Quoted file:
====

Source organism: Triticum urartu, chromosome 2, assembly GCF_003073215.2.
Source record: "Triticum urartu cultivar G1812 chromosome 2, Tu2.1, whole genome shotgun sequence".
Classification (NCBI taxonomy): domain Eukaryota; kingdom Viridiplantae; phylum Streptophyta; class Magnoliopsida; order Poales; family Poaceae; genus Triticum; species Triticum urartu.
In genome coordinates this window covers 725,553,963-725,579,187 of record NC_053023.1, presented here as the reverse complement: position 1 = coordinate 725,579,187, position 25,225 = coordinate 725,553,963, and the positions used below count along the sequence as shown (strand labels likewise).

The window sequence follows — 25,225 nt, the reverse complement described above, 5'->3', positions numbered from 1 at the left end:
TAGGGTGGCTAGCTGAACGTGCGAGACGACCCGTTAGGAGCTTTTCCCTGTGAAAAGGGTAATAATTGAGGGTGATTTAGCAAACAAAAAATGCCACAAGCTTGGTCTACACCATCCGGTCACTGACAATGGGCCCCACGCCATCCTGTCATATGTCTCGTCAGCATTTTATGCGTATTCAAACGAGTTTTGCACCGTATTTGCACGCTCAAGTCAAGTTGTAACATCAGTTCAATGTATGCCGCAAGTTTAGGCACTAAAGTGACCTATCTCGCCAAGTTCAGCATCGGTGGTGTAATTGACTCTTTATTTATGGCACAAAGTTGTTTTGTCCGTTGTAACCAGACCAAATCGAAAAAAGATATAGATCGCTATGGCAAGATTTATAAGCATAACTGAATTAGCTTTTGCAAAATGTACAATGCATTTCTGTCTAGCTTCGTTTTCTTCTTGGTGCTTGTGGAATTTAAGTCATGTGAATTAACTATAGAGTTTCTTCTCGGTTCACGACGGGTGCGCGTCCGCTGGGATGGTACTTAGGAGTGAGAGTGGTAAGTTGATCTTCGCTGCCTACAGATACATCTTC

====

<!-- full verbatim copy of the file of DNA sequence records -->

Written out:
Source organism: Triticum urartu, chromosome 2, assembly GCF_003073215.2.
Source record: "Triticum urartu cultivar G1812 chromosome 2, Tu2.1, whole genome shotgun sequence".
Classification (NCBI taxonomy): domain Eukaryota; kingdom Viridiplantae; phylum Streptophyta; class Magnoliopsida; order Poales; family Poaceae; genus Triticum; species Triticum urartu.
In genome coordinates this window covers 725,553,963-725,579,187 of record NC_053023.1, presented here as the reverse complement: position 1 = coordinate 725,579,187, position 25,225 = coordinate 725,553,963, and the positions used below count along the sequence as shown (strand labels likewise).

The window sequence follows — 25,225 nt, the reverse complement described above, 5'->3', positions numbered from 1 at the left end:
TAGGGTGGCTAGCTGAACGTGCGAGACGACCCGTTAGGAGCTTTTCCCTGTGAAAAGGGTAATAATTGAGGGTGATTTAGCAAACAAAAAATGCCACAAGCTTGGTCTACACCATCCGGTCACTGACAATGGGCCCCACGCCATCCTGTCATATGTCTCGTCAGCATTTTATGCGTATTCAAACGAGTTTTGCACCGTATTTGCACGCTCAAGTCAAGTTGTAACATCAGTTCAATGTATGCCGCAAGTTTAGGCACTAAAGTGACCTATCTCGCCAAGTTCAGCATCGGTGGTGTAATTGACTCTTTATTTATGGCACAAAGTTGTTTTGTCCGTTGTAACCAGACCAAATCGAAAAAAGATATAGATCGCTATGGCAAGATTTATAAGCATAACTGAATTAGCTTTTGCAAAATGTACAATGCATTTCTGTCTAGCTTCGTTTTCTTCTTGGTGCTTGTGGAATTTAAGTCATGTGAATTAACTATAGAGTTTCTTCTCGGTTCACGACGGGTGCGCGTCCGCTGGGATGGTACTTAGGAGTGAGAGTGGTAAGTTGATCTTCGCTGCCTACAGATACATCTTC